“Whoever is faithful in a very little is faithful also in much; and whoever is dishonest in a very little is dishonest also in much. If then you have not been faithful with the dishonest wealth, who will entrust to you the true riches? And if you have not been faithful with what belongs to another, who will give you what is your own? No slave can serve two masters; for a slave will either hate the one and love the other, or be devoted to the one and despise the other. You cannot serve God and wealth.”

Friday, September 2, 2016

The Seventeenth Sunday after Pentecost (C), September 11, 2016 - Jeremiah 4:11-12, 22-28 and Luke 15:1-10
Jeremiah 4:11-12, 22-28


You don't need a weatherman 
to know which way the wind blows,
Yet Jeremiah even knew
Wherefrom the wind to come arose -
And why! And yet, his people failed 
To grasp the reason for the storm,
Since how they'd lived, revealed they hadn't
Let the news of God transform
Stupidity of feeling best
To showing: knowing they were blessed.

Scott L. Barton

At that time it will be said to this people and to Jerusalem: A hot wind comes from me out of the bare heights in the desert toward my poor people, not to winnow or cleanse— a wind too strong for that. Now it is I who speak in judgment against them. 

“For my people are foolish, 
they do not know me; 
they are stupid children, 
they have no understanding. 
They are skilled in doing evil, 
but do not know how to do good.” 

I looked on the earth, and lo, it was waste and void; 
and to the heavens, and they had no light. 
I looked on the mountains, and lo, they were quaking, 
and all the hills moved to and fro. 
I looked, and lo, there was no one at all, 
and all the birds of the air had fled. 
I looked, and lo, the fruitful land was a desert, 
and all its cities were laid in ruins 
before the Lord, before his fierce anger. 

For thus says the Lord: The whole land shall be a desolation; yet I will not make a full end. 

Because of this the earth shall mourn, 
and the heavens above grow black;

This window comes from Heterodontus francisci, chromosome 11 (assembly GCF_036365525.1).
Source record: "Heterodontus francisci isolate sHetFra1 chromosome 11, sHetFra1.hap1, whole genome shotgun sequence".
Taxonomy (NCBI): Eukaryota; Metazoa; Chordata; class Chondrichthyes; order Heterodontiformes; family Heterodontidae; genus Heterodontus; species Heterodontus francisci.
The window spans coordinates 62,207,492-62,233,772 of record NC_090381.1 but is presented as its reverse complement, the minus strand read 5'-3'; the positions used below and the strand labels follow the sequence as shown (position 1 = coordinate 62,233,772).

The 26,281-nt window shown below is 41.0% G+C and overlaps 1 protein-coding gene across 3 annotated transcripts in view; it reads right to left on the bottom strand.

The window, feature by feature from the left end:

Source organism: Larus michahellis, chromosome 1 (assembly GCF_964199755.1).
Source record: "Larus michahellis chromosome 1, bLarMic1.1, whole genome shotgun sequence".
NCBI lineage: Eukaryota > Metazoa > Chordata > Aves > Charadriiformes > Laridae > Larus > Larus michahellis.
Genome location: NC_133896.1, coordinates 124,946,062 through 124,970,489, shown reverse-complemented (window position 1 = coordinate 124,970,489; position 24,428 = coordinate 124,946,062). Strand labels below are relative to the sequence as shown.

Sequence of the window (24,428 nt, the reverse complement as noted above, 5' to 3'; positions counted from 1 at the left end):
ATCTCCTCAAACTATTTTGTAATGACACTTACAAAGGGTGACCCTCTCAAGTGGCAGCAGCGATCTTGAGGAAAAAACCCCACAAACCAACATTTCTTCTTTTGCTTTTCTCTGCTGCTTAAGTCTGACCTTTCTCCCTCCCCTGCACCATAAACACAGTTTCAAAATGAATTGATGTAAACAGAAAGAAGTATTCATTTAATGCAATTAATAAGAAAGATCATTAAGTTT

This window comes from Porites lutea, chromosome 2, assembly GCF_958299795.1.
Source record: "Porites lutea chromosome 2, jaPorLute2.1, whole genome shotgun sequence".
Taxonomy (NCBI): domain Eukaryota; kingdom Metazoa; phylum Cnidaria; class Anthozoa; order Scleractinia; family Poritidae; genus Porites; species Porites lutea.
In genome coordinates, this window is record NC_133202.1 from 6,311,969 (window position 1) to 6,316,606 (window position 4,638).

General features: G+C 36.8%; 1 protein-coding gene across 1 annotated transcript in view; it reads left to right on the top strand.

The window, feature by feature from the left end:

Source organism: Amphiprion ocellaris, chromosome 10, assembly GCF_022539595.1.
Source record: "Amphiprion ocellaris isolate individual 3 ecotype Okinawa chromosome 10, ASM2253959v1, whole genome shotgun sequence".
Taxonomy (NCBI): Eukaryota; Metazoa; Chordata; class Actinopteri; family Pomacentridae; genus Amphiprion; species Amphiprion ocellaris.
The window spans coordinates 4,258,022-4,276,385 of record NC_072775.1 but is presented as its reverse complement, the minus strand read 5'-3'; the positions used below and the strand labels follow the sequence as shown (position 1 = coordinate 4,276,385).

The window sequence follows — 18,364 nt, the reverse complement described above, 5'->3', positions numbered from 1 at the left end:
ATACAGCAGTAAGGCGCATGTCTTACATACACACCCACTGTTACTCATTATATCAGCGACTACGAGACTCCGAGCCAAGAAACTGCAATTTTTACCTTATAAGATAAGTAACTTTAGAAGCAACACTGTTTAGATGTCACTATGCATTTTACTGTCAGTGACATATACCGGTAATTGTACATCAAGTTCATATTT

for I have spoken, I have purposed; 
I have not relented nor will I turn back.

Tissot, James Jacques Joseph: Lost Drachma
(between 1886 and 1894) Brooklyn Museum

Luke 15:1-10


What sin did the lost sheep commit?
Sins are intentional, right?
Sheep are just plain stupid.
It's in their nature to get lost.
Likewise, what sin did the coin commit?
They get lost, period.
(Think of how many times you've lost
Your keys, or your cell phone.)
So was it a bad analogy?

Or did Jesus mean that
The + very + definition + of + repent =
God + has + found + you.

The very definition of repent
Is God's joy!
Repenting = rethinking your life
To the point of imagining God's joy
That you are! That you are God's!
You don't HAVE to do anything
You don't have to DO anything
You don't have to do ANYTHING!
God found you!

No point being sheepish about that,
Or chintzy - now - with anything!
(You still don't get it?  Well, there was this father, see....)

Scott L. Barton

Now all the tax collectors and sinners were coming near to listen to [Jesus]. And the Pharisees and the scribes were grumbling and saying, “This fellow welcomes sinners and eats with them.” So he told them this parable: “Which one of you, having a hundred sheep and losing one of them, does not leave the ninety-nine in the wilderness and go after the one that is lost until he finds it? When he has found it, he lays it on his shoulders and rejoices. And when he comes home, he calls together his friends and neighbors, saying to them, ‘Rejoice with me, for I have found my sheep that was lost.’ Just so, I tell you, there will be more joy in heaven over one sinner who repents than over ninety-nine righteous persons who need no repentance. “Or what woman having ten silver coins, if she loses one of them, does not light a lamp, sweep the house, and search carefully until she finds it? When she has found it, she calls together her friends and neighbors, saying, ‘Rejoice with me, for I have found the coin that I had lost.’ Just so, I tell you, there is joy in the presence of the angels of God over one sinner who repents.”